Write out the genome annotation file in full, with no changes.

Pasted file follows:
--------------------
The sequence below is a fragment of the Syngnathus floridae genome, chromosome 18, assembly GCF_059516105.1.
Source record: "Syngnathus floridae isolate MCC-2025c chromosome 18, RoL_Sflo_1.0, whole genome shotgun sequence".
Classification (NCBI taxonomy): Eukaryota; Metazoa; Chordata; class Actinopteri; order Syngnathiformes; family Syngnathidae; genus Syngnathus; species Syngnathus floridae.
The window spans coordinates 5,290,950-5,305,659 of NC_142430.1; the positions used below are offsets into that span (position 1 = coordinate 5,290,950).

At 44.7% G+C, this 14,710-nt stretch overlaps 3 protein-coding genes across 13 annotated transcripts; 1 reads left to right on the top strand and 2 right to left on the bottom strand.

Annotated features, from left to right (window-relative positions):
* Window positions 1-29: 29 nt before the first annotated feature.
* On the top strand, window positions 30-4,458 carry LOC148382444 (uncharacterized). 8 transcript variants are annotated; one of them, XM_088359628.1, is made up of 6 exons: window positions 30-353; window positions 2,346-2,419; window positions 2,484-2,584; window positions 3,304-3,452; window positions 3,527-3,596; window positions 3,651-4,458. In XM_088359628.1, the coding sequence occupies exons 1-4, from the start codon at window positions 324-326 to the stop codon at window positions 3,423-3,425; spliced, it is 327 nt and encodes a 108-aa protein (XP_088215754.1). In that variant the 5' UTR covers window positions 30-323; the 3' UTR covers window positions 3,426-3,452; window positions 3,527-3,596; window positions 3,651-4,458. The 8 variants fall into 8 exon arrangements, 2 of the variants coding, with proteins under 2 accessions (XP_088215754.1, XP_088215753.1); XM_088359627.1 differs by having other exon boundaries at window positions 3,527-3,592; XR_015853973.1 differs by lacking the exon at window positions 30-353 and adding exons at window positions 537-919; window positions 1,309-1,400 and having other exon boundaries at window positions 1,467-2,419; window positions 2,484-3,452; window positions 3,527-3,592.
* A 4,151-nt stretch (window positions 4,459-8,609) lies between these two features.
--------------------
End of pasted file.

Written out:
The sequence below is a fragment of the Syngnathus floridae genome, chromosome 18, assembly GCF_059516105.1.
Source record: "Syngnathus floridae isolate MCC-2025c chromosome 18, RoL_Sflo_1.0, whole genome shotgun sequence".
Classification (NCBI taxonomy): Eukaryota; Metazoa; Chordata; class Actinopteri; order Syngnathiformes; family Syngnathidae; genus Syngnathus; species Syngnathus floridae.
The window spans coordinates 5,290,950-5,305,659 of NC_142430.1; the positions used below are offsets into that span (position 1 = coordinate 5,290,950).

At 44.7% G+C, this 14,710-nt stretch overlaps 3 protein-coding genes across 13 annotated transcripts; 1 reads left to right on the top strand and 2 right to left on the bottom strand.

Annotated features, from left to right (window-relative positions):
* Window positions 1-29: 29 nt before the first annotated feature.
* On the top strand, window positions 30-4,458 carry LOC148382444 (uncharacterized). 8 transcript variants are annotated; one of them, XM_088359628.1, is made up of 6 exons: window positions 30-353; window positions 2,346-2,419; window positions 2,484-2,584; window positions 3,304-3,452; window positions 3,527-3,596; window positions 3,651-4,458. In XM_088359628.1, the coding sequence occupies exons 1-4, from the start codon at window positions 324-326 to the stop codon at window positions 3,423-3,425; spliced, it is 327 nt and encodes a 108-aa protein (XP_088215754.1). In that variant the 5' UTR covers window positions 30-323; the 3' UTR covers window positions 3,426-3,452; window positions 3,527-3,596; window positions 3,651-4,458. The 8 variants fall into 8 exon arrangements, 2 of the variants coding, with proteins under 2 accessions (XP_088215754.1, XP_088215753.1); XM_088359627.1 differs by having other exon boundaries at window positions 3,527-3,592; XR_015853973.1 differs by lacking the exon at window positions 30-353 and adding exons at window positions 537-919; window positions 1,309-1,400 and having other exon boundaries at window positions 1,467-2,419; window positions 2,484-3,452; window positions 3,527-3,592.
* A 4,151-nt stretch (window positions 4,459-8,609) lies between these two features.